...a weekly devotional

Monday, April 15, 2013

Command With a Promise

Before Jon left I made us both a "countdown jar." I filled the jars with m&m's and a verse for each day. The verses act like a fortune cookie promise for each day we are apart. The verse that he pulled out on the day we said goodbye was Psalm 55:22 - "Cast your burden upon the LORD and He will sustain you, He will never allow the righteous to be shaken." I knew then that this season would be difficult, but God would not let it defeat us.

The verse I pulled out of my jar the first day we were apart was Deuteronomy 31:8 - "It is the LORD who goes before you. He will be with you; He will not leave you or forsake you. Do not fear or be dismayed" (ESV) As I contemplated this verse I realized an important truth: when God gives us a command, He always links it to a promise of Himself. Here, as well as in Joshua 1, when He tells us not to fear it is because He is with us, He will not leave us, He goes before us and He will fight our battles. He tells us why we can have courage, He does not merely give us a command to "stop worrying dummy!"

This exists all through Scripture when He tells us not to be anxious. "Therefore do not worry about tomorrow for tomorrow will worry about itself. Each day has enough trouble of its own" Matt. 6:34 (NIV). This verse is summarizing a section about worry in which God tells us that we are more valuable to Him than the birds of the air (v. 26) and the lilies in the field (v. 28-30). We can seek first His Kingdom and righteousness and turn from anxiety and fear because the very hairs of our head are numbered by Him. 

We cannot change the difficult and uncomfortable circumstances, but we can control our own attitude and choose to trust and not be afraid.

"Are not five sparrows sold for two pennies? Yet not one of them is forgotten by God. Indeed the very hairs of your head are all numbered. Do not fear, you are more valuable than many sparrows." Luke 12:6-7

1 Image taken from http://thoughtsonbookss.blogspot.com

Tuesday, April 2, 2013

The Controversial Conversation

I feel the need to weigh in on the controversial conversation sweeping our nation in regard to same-sex marriage. I want to first clarify that my intended audience is Bible believing Christians. I am not here to make a suggestion for the Supreme Court or American citizens in general. I speak to those who have put their faith in Jesus Christ for salvation from their sins.

It is no surprise to me that this is a hot political issue because of the non-Christian secular progressive trajectory that our country has been moving toward. What astonishes me is how many Christians are blatantly supportive of same-sex marriage. Every day I come to find more people who are committed Christians changing their facebook status or profile pictures to be voicing favor for same-sex marriage. For our country this is a political issue, which is why laws may very well get passed in favor of same-sex marriage. However, for Christians this is a spiritual issue and one that we should not practice or encourage in others. As I previously noted, for non-Christians, who do not possess a biblical worldview, I am not surprised at all that they practice and embrace this lifestyle. But I am utterly disheartened that so many Christians are not only honoring this lifestyle, but some are even practicing it and using a narrow view of God (as only loving and forgiving) to justify their actions.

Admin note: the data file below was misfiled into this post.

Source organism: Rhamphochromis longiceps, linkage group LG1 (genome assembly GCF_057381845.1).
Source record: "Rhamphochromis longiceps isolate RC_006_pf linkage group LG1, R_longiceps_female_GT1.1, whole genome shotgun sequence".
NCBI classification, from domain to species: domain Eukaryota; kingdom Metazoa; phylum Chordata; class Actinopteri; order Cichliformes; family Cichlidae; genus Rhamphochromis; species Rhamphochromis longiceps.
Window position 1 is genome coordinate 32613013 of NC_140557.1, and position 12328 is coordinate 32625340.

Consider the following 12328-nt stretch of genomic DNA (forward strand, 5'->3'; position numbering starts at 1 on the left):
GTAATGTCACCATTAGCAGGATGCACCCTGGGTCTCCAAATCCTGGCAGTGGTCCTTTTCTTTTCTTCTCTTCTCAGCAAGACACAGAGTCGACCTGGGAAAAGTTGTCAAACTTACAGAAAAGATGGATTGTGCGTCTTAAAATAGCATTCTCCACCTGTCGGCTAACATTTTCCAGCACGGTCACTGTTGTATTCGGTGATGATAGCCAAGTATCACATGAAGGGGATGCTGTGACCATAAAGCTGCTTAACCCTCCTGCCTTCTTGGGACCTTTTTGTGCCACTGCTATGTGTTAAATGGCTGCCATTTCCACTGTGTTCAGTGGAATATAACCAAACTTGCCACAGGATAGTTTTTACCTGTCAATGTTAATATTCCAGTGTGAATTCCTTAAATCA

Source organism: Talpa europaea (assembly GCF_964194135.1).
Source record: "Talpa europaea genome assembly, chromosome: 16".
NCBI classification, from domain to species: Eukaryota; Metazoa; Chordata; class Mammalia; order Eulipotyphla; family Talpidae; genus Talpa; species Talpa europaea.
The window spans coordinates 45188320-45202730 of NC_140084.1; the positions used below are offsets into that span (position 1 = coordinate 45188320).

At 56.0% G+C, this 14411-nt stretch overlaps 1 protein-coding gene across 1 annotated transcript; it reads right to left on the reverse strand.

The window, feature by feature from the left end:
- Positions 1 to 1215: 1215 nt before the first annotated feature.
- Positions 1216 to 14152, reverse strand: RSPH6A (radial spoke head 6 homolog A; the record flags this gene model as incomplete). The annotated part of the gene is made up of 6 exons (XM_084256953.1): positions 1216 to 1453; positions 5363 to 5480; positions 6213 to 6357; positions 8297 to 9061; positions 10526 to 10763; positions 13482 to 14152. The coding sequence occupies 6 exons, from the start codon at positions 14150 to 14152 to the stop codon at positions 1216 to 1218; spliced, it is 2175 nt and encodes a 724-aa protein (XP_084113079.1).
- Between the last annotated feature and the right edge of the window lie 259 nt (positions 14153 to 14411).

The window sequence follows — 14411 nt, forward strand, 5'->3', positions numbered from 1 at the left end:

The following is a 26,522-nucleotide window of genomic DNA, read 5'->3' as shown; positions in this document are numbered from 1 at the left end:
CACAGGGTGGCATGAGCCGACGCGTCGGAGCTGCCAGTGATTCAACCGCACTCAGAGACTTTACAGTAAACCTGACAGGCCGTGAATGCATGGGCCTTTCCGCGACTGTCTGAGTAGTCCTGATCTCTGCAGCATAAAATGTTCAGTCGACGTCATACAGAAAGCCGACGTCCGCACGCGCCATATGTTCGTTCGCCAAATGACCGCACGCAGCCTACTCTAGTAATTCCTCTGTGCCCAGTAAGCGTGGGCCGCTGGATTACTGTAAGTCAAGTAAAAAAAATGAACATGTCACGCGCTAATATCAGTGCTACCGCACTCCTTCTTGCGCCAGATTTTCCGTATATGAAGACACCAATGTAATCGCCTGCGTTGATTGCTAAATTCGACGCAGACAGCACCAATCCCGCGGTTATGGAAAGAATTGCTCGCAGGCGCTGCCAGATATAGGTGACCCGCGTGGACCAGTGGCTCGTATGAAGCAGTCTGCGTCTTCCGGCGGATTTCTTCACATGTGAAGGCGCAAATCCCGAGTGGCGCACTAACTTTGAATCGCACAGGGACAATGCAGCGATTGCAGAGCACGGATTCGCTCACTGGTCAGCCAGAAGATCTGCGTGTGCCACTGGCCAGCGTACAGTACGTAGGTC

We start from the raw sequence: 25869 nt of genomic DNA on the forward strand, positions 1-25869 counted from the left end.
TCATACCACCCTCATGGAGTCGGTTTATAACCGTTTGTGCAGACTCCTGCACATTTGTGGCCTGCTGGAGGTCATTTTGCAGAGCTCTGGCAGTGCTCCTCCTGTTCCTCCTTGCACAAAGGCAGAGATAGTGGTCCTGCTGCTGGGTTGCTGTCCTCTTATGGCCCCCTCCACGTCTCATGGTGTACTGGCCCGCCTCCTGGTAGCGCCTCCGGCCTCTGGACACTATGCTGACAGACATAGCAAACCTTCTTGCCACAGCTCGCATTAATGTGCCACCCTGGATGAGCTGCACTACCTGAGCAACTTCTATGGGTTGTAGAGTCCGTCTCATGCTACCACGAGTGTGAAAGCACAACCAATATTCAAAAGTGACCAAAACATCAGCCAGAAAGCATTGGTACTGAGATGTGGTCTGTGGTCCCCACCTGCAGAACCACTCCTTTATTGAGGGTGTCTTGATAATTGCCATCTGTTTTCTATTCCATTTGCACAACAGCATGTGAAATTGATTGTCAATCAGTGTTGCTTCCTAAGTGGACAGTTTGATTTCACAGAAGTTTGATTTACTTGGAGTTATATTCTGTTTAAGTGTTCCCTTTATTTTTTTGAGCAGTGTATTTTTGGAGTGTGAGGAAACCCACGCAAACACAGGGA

The discussion surrounding this issue, especially online, often results in the trading of Bible verses without context, which I see as a human-centered reading of Scripture. The coullousness often seen in online discussion is detrimental for good conversation. It is critical that discussions, this one included, bear in mind the work of Christ throughout Scripture.1

With that in mind, I wanted to share this well developed statement on human sexuality:2
God's revealed Word is the only authoritative and trustworthy norm for proper moral judgments. It affirms that sexual intimacy is designed by God to be expressed solely within a marriage between one man and one woman. This view of sexuality and marriage is rooted in the Genesis account of creation, reflected in the teachings of Jesus Christ Himself, and is maintained consistently throughout Scriptures. It is a view based on the biblical teaching of monogamy- that God designed sexual union for the purpose of uniting one man and one woman into a permanent, lifelong, one flesh union in the context of marriage. God created two complementary forms of humans, male and female, to bear His image together (Gen. 1:27-28), and ordained that the first human pair were to become one flesh (Gen. 2:23-24). These and other similar passages show that God views sex, procreation and marriage as good, and that male and female are necessary counterparts- differential partners- in a sexual complementarity. Sexual intimacy and the sexual union of intercourse between a man and a woman are intended for a purpose- to join one husband and one wife together into one flesh in the context of marriage (1 Cor. 6:16).  
Our marriages on earth model the relationship between Christ and His bride, the Church (Eph. 5:31-33), a melding that the Apostle Paul calls "a profound mystery." This God-initiated oneness, as detailed in Genesis, is clearly recognized and affirmed by Jesus in terms of the marital union of husband and wife (Matt. 19:4-6). Any sexual intimacy outside of marriage violates God's design for marriage, and is thus to be understood as one of the disruptive consequences of the fall (Rom. 1:18-32).